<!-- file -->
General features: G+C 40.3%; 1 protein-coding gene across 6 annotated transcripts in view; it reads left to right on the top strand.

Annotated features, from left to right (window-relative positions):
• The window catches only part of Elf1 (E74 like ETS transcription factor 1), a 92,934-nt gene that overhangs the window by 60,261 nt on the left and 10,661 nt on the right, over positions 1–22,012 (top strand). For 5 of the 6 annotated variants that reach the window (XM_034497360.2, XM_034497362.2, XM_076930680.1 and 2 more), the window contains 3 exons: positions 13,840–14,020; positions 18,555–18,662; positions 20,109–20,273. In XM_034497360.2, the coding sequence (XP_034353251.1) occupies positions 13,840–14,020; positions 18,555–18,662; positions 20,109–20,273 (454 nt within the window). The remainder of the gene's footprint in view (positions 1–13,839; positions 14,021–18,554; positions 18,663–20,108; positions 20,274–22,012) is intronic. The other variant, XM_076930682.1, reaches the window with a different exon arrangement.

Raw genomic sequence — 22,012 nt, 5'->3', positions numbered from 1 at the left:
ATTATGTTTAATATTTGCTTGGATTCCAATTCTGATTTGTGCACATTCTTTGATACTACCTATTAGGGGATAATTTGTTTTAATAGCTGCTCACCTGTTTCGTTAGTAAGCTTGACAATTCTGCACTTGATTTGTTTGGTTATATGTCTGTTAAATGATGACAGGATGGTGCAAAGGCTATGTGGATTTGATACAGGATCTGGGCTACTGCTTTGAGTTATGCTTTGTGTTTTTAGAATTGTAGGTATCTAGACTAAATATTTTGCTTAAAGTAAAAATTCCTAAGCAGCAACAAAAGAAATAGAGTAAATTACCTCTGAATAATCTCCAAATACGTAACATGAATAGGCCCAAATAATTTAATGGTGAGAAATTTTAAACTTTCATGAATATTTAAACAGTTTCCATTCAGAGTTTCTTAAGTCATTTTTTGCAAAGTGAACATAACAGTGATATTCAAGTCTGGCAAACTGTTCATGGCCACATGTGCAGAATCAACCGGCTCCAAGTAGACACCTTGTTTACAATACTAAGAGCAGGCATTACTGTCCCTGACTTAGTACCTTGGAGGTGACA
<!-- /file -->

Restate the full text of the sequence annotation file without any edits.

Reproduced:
General features: G+C 40.3%; 1 protein-coding gene across 6 annotated transcripts in view; it reads left to right on the top strand.

Annotated features, from left to right (window-relative positions):
• The window catches only part of Elf1 (E74 like ETS transcription factor 1), a 92,934-nt gene that overhangs the window by 60,261 nt on the left and 10,661 nt on the right, over positions 1–22,012 (top strand). For 5 of the 6 annotated variants that reach the window (XM_034497360.2, XM_034497362.2, XM_076930680.1 and 2 more), the window contains 3 exons: positions 13,840–14,020; positions 18,555–18,662; positions 20,109–20,273. In XM_034497360.2, the coding sequence (XP_034353251.1) occupies positions 13,840–14,020; positions 18,555–18,662; positions 20,109–20,273 (454 nt within the window). The remainder of the gene's footprint in view (positions 1–13,839; positions 14,021–18,554; positions 18,663–20,108; positions 20,274–22,012) is intronic. The other variant, XM_076930682.1, reaches the window with a different exon arrangement.

Raw genomic sequence — 22,012 nt, 5'->3', positions numbered from 1 at the left:
ATTATGTTTAATATTTGCTTGGATTCCAATTCTGATTTGTGCACATTCTTTGATACTACCTATTAGGGGATAATTTGTTTTAATAGCTGCTCACCTGTTTCGTTAGTAAGCTTGACAATTCTGCACTTGATTTGTTTGGTTATATGTCTGTTAAATGATGACAGGATGGTGCAAAGGCTATGTGGATTTGATACAGGATCTGGGCTACTGCTTTGAGTTATGCTTTGTGTTTTTAGAATTGTAGGTATCTAGACTAAATATTTTGCTTAAAGTAAAAATTCCTAAGCAGCAACAAAAGAAATAGAGTAAATTACCTCTGAATAATCTCCAAATACGTAACATGAATAGGCCCAAATAATTTAATGGTGAGAAATTTTAAACTTTCATGAATATTTAAACAGTTTCCATTCAGAGTTTCTTAAGTCATTTTTTGCAAAGTGAACATAACAGTGATATTCAAGTCTGGCAAACTGTTCATGGCCACATGTGCAGAATCAACCGGCTCCAAGTAGACACCTTGTTTACAATACTAAGAGCAGGCATTACTGTCCCTGACTTAGTACCTTGGAGGTGACA